For much of 2020 and 2021, companies have been operating in crisis mode – focusing on responding to the challenges of the pandemic and shoring up their organizational defenses. Corporate resilience was top of the agenda for most boards last year, according to research from analysts McKinsey. Now that we’re entering the recovery phase, those same boards are pivoting to address not just resiliency, but also risk.
Looking ahead to 2022, there’s plenty in the pipeline that gives cause for concern. External shocks such as climate challenges and cybersecurity threats have the power to seriously disrupt unprepared organizations. However, shifting from a reactive approach to a proactive mindset isn’t always easy. When charting a course for 2022 and beyond, boards must play a key role in building resilience and mitigating risk.
New challenges for boards
According to McKinsey & Company, the biggest areas of concern for boards are political, macroeconomic and climate-related. Cybersecurity and emerging technology also make an appearance in the top ten external risks identified by survey respondents.
Climate risk and corporate governance
Climate risk has been on the corporate governance radar for several years, with governments adopting more rigorous Environment, Social, & Governance (ESG) standards and putting pressure on the private sector to follow suit.
The European Central Bank (ECB) clarified its requirements in this area in summer 2021, releasing guidelines by which companies can determine if their executive boards are equipped to handle climate-related transitions. These include examining the board’s experience, skills and knowledge of environmental risks and their financial impact.
KPMG recommends a climate governance strategy based on physical risks such as hurricanes and transitional risks such as regulatory changes and market shifts. The group highlights that climate risks are more prevalent in some industries than others, with those in energy, financial services, agriculture and transportation among the most vulnerable.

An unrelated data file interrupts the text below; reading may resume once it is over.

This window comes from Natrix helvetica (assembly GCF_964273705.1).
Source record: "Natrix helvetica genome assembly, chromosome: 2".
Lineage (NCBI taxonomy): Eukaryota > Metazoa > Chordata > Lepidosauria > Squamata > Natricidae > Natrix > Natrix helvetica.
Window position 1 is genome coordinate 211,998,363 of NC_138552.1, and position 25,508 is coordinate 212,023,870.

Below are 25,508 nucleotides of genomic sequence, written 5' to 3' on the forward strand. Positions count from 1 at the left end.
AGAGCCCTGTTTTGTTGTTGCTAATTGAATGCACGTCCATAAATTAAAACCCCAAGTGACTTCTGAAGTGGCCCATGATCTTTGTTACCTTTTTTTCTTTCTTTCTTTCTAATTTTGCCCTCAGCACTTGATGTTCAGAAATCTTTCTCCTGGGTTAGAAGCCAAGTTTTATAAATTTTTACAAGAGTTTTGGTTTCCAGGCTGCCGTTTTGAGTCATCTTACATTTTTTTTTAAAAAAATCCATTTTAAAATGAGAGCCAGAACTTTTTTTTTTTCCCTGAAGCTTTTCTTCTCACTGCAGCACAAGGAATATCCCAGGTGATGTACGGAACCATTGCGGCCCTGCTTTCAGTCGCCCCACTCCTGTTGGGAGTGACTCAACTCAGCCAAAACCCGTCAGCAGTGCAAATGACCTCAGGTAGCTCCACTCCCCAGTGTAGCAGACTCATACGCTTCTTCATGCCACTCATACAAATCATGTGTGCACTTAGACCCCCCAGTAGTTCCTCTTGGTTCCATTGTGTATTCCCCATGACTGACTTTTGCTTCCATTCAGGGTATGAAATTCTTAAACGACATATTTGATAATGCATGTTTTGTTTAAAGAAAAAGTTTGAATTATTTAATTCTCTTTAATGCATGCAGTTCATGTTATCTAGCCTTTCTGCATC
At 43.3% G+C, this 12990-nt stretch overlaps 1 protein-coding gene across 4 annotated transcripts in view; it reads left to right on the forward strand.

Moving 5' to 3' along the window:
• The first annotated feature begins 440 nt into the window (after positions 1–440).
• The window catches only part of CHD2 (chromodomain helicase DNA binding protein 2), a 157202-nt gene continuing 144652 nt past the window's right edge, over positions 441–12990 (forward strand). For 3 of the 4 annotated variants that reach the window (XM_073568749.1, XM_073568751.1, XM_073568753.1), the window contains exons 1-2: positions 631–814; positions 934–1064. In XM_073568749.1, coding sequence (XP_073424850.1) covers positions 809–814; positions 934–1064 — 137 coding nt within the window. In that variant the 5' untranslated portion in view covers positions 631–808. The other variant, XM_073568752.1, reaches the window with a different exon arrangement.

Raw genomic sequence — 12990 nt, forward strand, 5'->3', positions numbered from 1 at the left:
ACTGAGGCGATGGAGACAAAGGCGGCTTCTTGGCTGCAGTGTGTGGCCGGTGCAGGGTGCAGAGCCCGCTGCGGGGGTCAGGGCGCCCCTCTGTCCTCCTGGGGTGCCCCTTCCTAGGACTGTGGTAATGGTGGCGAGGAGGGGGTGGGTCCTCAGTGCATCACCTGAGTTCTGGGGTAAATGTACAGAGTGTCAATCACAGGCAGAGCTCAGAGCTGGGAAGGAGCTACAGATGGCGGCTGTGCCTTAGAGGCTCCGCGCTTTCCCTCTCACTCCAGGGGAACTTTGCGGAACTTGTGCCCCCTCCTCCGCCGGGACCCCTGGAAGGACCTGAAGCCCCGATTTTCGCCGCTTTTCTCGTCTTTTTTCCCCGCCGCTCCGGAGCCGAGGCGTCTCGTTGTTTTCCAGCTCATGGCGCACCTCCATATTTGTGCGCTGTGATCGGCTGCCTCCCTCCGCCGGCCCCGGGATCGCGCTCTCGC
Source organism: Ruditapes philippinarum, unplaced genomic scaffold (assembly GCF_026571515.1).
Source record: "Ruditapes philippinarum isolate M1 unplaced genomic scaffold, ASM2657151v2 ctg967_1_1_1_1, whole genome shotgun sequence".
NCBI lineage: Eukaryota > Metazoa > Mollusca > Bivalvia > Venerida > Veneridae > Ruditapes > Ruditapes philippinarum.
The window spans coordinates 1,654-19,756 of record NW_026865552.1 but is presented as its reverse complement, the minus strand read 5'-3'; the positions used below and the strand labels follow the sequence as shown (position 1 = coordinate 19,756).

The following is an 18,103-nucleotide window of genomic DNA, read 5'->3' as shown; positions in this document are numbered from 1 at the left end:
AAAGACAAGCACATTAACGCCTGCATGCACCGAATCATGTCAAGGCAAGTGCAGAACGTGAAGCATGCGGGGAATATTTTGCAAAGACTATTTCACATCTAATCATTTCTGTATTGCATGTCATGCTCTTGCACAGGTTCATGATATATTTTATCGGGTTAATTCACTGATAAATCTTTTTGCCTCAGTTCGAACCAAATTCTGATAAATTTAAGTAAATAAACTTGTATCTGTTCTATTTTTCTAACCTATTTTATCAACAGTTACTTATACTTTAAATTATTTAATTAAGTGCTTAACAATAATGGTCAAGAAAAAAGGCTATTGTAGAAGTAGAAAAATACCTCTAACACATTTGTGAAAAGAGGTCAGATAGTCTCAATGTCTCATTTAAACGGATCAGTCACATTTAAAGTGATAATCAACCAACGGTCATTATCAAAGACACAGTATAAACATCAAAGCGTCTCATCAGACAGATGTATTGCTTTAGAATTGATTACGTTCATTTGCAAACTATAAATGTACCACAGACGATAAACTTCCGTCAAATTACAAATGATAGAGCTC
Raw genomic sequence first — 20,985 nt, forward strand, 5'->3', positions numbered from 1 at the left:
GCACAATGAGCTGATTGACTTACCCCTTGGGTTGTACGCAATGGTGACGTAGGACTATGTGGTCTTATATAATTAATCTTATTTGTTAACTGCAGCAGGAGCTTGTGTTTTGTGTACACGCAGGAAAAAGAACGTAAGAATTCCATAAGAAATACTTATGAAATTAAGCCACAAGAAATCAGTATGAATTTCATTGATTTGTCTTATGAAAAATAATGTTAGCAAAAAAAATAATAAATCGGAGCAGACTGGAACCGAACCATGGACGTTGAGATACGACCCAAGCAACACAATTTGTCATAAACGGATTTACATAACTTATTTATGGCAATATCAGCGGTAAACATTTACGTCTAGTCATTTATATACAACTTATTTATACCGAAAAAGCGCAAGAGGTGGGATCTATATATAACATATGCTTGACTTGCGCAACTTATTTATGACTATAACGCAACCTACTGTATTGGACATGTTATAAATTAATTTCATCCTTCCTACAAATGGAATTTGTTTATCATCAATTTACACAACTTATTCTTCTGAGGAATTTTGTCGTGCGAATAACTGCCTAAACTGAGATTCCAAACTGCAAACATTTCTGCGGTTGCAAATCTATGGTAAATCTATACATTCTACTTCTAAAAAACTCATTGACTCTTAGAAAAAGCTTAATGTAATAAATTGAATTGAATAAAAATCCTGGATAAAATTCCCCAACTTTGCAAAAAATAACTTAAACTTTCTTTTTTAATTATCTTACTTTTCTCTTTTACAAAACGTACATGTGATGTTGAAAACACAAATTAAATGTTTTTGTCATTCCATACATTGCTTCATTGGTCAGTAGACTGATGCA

Cybercrime is on the rise in Europe, prompting the European Union to adopt a new cybersecurity strategy with the aim of strengthening its legislative powers and protocols. Data attacks aren’t going away. As technology evolves so too do the hackers and cyber-smart companies are following the EU’s lead in getting their defences ready for the next wave of cybercriminals.
A fully rounded risk management strategy in this area focuses on both external and internal threats, taking into account the fact that breaches often start within an organisation’s own infrastructure.
Getting the right tools can help mitigate this risk. Using a secure central corporate governance platform or board portal, which meets the highest industry security standards, can close any gaps and guard against future leaks.
Emerging technology brings both reward and risk, and an effective risk management strategy starts by distinguishing one from the other.
Implementing new technology can have unintended negative consequences. Perhaps it doesn’t integrate with a firm’s existing digital infrastructure, leading to operational inefficiencies. Staff may not be adequately trained. The technology could lead to new security concerns.
Board training and education can help. Being alert to upcoming trends, working with trusted partners, putting the right resources in place, ensuring engagement with management and other staff – these all mitigate risk and enhance reward.
The role of the board in building resilience
Board members don’t have to be IT specialists to recognize the risks of cybercrime or disruptive tech, nor do they need to be environmental engineers to appreciate the potential issues associated with climate change.
Their role is to assess liability and chart a course through both predicted and unforeseen turbulence, and that doesn’t just mean making sure the balance sheet has enough room to withstand shocks. It means playing out scenarios, running stress-tests and working with internal auditors and accountants to assess areas of vulnerability.
Doing this effectively may mean going back to basics – ensuring effective communication and information-sharing through tools such as board portals, making sure board members and management are fully integrated, and investing in skills training.
In times of uncertainty, fast decisions are wrong decisions. Outlining strategy ahead of time can help companies be as prepared and agile as they can be, so they can bounce back instead of ricocheting from one crisis to the next.